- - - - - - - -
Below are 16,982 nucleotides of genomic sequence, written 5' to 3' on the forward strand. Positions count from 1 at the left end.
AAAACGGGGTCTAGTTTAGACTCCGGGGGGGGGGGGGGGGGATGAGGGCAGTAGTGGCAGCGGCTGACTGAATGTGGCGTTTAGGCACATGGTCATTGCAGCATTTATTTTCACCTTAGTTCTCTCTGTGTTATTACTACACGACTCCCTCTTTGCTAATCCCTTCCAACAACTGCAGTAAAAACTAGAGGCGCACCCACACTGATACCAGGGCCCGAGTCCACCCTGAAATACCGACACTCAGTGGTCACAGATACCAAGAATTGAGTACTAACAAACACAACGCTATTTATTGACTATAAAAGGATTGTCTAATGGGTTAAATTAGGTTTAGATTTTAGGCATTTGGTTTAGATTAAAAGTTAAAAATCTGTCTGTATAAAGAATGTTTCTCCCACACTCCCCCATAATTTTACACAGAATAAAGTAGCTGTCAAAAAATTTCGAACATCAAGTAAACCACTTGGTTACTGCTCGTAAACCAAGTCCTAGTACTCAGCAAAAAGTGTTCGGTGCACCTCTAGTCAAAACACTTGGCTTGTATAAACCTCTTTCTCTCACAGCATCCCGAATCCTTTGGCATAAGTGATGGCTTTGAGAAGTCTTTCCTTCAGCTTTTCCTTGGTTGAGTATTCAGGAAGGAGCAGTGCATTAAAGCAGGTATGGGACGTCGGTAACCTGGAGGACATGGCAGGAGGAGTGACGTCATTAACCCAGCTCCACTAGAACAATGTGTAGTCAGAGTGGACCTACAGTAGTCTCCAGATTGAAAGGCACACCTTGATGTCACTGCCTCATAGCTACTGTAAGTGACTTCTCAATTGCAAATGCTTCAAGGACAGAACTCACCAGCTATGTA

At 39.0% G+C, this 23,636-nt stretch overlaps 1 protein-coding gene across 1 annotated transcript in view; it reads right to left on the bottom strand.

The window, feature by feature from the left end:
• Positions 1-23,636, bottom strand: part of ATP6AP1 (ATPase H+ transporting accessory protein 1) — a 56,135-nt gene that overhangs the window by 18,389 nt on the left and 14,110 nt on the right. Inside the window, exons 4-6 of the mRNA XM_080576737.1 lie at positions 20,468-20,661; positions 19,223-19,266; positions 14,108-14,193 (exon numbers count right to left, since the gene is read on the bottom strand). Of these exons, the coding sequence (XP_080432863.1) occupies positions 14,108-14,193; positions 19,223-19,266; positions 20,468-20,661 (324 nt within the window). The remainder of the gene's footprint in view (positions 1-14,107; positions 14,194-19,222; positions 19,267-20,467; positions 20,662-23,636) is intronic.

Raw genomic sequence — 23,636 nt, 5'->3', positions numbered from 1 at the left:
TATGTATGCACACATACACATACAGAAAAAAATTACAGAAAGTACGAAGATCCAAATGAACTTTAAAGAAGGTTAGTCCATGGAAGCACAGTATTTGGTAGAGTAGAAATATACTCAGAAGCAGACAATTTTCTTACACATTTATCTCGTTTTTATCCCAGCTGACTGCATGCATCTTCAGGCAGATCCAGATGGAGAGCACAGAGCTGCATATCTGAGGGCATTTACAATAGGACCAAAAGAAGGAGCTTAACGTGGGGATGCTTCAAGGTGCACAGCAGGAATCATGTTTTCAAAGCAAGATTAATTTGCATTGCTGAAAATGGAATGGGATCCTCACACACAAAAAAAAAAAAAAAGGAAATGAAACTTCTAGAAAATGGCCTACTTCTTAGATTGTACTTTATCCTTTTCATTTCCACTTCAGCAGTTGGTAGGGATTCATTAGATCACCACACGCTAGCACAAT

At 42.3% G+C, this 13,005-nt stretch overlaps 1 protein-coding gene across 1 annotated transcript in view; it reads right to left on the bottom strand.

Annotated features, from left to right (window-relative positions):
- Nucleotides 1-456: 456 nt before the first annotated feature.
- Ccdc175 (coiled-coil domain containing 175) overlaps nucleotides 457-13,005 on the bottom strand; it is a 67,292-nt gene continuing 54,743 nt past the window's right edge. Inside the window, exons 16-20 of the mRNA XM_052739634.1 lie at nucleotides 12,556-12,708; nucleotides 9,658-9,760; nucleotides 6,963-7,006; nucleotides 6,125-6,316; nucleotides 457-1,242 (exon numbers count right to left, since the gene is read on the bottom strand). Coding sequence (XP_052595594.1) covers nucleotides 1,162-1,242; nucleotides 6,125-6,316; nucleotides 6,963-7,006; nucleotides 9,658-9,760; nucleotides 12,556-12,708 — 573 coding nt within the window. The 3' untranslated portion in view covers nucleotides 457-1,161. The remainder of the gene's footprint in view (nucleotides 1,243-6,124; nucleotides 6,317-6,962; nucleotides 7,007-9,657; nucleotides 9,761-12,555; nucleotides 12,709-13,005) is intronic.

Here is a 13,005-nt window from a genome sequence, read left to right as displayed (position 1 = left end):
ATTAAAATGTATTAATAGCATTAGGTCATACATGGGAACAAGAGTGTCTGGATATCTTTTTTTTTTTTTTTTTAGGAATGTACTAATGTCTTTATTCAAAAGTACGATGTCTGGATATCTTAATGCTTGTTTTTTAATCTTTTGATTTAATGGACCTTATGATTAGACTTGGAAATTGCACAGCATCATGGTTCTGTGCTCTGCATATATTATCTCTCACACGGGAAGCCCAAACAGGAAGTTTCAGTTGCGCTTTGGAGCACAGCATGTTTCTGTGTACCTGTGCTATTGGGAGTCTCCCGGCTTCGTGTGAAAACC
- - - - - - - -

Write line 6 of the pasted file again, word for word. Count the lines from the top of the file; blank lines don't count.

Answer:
Raw genomic sequence — 23,636 nt, 5'->3', positions numbered from 1 at the left: